Dig@IT: Virtual Reality in Archaeology

Project Summary

A virtual reality system to recreate the archaeological experience using data and 3D models from the neolithic site of Çatalhöyük, in Anatolia, Turkey. 

Themes and Categories
Year

Project Team

  • Emmanuel Shiferaw,ECE/CS, Duke University
  • Cheng Ma , ME/CS, Duke University
  • Regis Kopper, DiVE, Duke University
  • Maurizio Forte, AAHVS, Duke University
  • Nicola Lercari,  World Heritage, UC Merced 

Project Objectives

  • Develop archaeological VRapp containing models of real site. 
  • Allow manipulation of artifacts/”digging” within system. 

Description

  • Can view information from existing archaeological database contextually, in 3D space, for objects documented by field archaeologists.
  • Allows for measurement, analysis of artifacts and land on-site.
  • Built for Oculus and DiVE.
  • For DiVE, companion apps built for Google Glass and iPad, which dynamically display information from Catalhoyuk site database relating to feature being examined. 

Workflow

  • Digital Archaeologists capture 3D models of dig site and landscape through image-based modeling (photogrammetry), laser scanning, LIDAR, etc.
  • 3D models of site, artifacts, are imported into Unity3D game engine, where: 
    • Interactions and display are built to allow analysis and discovery within the application.
    • Application is built with Oculus Rift as head mounted-display, and Razer Hydra tracked wands as input devices. 

Download the project poster (PDF).

 

Related Projects

Annie Xu (Rice, CEE), Liuren Yin (ECE), and Zoe Zhu (Data Science) spent ten weeks analysing usage data for MorphoSource, a publicly available 3D data repository maintained by Duke University. Working with Python and Tableau, the team developed an interactive dashboard that allows MorphoSource staff to explore usage patterns for site visitors who view 3D files representing objects from primate skulls to historical art pieces.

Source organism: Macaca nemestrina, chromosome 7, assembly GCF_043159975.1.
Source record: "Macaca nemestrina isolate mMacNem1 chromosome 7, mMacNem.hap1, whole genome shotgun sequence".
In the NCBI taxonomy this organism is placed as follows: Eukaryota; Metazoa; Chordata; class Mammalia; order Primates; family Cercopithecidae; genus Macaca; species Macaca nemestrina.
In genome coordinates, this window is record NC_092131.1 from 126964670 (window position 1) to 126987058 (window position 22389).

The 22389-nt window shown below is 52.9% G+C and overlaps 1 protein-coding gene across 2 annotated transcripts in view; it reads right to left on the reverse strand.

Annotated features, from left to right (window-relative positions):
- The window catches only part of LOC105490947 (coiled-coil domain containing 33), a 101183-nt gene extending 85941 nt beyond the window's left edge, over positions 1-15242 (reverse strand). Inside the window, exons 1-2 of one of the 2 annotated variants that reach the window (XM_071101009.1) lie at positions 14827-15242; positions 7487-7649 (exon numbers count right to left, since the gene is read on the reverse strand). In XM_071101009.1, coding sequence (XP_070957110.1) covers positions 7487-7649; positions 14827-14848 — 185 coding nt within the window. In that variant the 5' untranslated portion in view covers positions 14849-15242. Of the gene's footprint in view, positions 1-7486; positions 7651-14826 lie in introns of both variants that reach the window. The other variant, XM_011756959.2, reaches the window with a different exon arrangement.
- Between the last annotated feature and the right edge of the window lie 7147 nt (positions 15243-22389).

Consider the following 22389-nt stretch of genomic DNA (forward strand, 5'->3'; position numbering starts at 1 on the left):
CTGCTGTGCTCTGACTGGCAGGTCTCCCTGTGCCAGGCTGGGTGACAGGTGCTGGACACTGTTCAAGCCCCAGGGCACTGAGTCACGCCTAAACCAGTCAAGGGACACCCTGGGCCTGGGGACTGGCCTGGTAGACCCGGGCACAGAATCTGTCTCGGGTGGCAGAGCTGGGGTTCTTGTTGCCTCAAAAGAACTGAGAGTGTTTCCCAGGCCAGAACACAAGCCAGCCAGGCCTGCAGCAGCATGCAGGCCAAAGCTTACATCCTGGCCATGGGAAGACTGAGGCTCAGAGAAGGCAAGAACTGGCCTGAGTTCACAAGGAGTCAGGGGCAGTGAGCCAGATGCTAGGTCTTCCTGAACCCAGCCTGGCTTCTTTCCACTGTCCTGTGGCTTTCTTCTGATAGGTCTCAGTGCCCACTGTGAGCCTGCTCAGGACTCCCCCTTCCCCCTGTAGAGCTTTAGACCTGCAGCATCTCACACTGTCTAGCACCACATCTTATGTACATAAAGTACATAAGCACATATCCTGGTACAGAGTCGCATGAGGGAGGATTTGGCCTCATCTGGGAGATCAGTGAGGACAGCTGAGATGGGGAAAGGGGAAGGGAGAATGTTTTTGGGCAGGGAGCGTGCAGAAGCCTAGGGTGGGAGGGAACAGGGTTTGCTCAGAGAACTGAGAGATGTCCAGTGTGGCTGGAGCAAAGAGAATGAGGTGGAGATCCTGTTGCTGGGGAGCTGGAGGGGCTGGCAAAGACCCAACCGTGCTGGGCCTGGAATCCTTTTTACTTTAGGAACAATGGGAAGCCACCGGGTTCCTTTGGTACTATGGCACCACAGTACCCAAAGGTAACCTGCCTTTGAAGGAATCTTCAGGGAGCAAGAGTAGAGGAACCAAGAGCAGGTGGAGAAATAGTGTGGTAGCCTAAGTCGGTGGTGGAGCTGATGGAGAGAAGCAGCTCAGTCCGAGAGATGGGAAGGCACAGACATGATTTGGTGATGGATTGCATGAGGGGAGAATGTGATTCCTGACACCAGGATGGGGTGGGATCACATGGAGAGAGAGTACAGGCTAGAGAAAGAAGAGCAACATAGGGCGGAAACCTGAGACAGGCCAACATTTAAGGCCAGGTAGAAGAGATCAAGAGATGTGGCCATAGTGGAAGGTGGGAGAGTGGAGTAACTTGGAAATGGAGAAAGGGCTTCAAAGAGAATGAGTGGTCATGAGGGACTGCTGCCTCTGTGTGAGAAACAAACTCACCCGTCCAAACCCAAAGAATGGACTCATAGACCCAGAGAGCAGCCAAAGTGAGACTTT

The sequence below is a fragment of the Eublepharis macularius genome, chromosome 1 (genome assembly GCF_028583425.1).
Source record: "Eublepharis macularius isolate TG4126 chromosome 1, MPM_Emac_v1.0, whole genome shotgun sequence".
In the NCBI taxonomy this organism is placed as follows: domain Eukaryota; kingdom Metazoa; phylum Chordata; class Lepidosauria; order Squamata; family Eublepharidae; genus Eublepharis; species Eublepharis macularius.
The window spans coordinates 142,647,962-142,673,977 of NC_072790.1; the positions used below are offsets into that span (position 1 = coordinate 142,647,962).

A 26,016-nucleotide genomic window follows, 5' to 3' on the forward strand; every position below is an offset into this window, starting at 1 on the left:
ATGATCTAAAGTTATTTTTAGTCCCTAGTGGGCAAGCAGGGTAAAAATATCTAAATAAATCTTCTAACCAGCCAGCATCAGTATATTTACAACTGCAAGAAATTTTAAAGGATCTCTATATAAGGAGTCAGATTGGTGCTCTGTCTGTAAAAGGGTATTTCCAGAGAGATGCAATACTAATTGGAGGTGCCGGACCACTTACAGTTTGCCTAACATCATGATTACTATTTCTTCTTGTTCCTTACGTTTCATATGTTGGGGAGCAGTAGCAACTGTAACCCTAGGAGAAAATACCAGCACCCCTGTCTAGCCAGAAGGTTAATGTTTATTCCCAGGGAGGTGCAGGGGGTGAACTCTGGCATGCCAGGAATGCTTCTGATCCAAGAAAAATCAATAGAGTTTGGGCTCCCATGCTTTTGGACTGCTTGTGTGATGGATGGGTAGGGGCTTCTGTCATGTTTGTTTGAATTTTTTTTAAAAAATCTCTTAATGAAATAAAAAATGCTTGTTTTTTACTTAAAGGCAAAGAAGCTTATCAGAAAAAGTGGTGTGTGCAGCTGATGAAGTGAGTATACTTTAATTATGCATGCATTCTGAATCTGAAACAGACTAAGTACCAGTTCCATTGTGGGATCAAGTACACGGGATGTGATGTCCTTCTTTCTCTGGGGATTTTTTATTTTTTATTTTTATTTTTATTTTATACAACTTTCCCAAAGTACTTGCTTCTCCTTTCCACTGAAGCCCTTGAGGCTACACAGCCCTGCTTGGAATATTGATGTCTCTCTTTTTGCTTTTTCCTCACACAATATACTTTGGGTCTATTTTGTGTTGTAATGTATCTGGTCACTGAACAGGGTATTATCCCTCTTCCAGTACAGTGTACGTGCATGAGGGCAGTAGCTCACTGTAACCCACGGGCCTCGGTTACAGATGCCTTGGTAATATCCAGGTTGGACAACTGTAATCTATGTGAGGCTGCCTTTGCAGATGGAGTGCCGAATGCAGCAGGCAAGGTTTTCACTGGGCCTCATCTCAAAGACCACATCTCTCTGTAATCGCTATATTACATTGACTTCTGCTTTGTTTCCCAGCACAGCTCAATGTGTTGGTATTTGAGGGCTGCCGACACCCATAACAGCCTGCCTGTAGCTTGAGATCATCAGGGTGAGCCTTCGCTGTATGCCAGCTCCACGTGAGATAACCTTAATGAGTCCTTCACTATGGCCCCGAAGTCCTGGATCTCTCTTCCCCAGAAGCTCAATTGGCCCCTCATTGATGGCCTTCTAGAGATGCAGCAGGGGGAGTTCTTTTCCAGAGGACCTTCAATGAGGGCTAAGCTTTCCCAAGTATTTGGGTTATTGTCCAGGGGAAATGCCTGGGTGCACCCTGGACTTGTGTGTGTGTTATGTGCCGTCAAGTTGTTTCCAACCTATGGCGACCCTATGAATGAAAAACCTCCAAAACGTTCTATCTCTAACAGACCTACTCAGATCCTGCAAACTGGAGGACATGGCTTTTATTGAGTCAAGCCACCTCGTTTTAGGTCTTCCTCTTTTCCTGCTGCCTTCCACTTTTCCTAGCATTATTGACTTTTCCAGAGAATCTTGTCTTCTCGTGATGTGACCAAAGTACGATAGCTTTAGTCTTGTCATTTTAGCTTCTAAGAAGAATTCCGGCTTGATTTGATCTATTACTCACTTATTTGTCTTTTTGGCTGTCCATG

View the team's project poster here

Watch the team's final presentation on Zoom here:

 

Project Leads: Doug Boyer, Julia Winchester

After London was destroyed during the Great Fire of 1666, it was reconstructed into the “emerald gem of Europe,” a utopian epicenter focused on England’s political and economic interests. For whom was the utopia constructed? Who determined its architectural choices? And what did such a utopia look like in seventeenth-century London?


Our research uses Natural Language Processing to analyze semantic trends in digitized text from the online database “Early English Books Online” (EEBO-TCP https://textcreationpartnership.org/tcp-texts/eebo-tcp-early-english-books-online/) to answer such questions. After applying methods such as word-embedding, sentiment analysis, and hapax richness, we provide an overview of themes in the seventeenth century; specifically, we conducted case studies on changes to coal taxes within the period and the reconstruction of St Paul's Cathedral. Our results thus show that, while a utopian society was originally intended to be built for the people, the project’s motivation eventually shifted to a political purpose, as evidenced by the approval of more costly city projects. In response to backlash against the increase of taxes on coal to support large-scale building projects, the ruling class highlighted positive outcomes in printed materials in order to convince working class persons that their collected taxes contributed to a greater good, despite evidence to the contrary. Finally, during key historical events, sentiment and hapax richness are shown to have an inverse relationship, the results of which can demonstrate how London writers engaged with text and genre as forms of protest.

View the team's project poster here

Watch the team's final project presentation on Zoom:

 

Is there a right type and amount of consumption? The idea of ethical consumption has gained prominence in recent discourse, both in terms of what we purchase (from fair trade coffee to carbon off-sets) and how much we consume (from rechargeable batteries to energy efficient homes).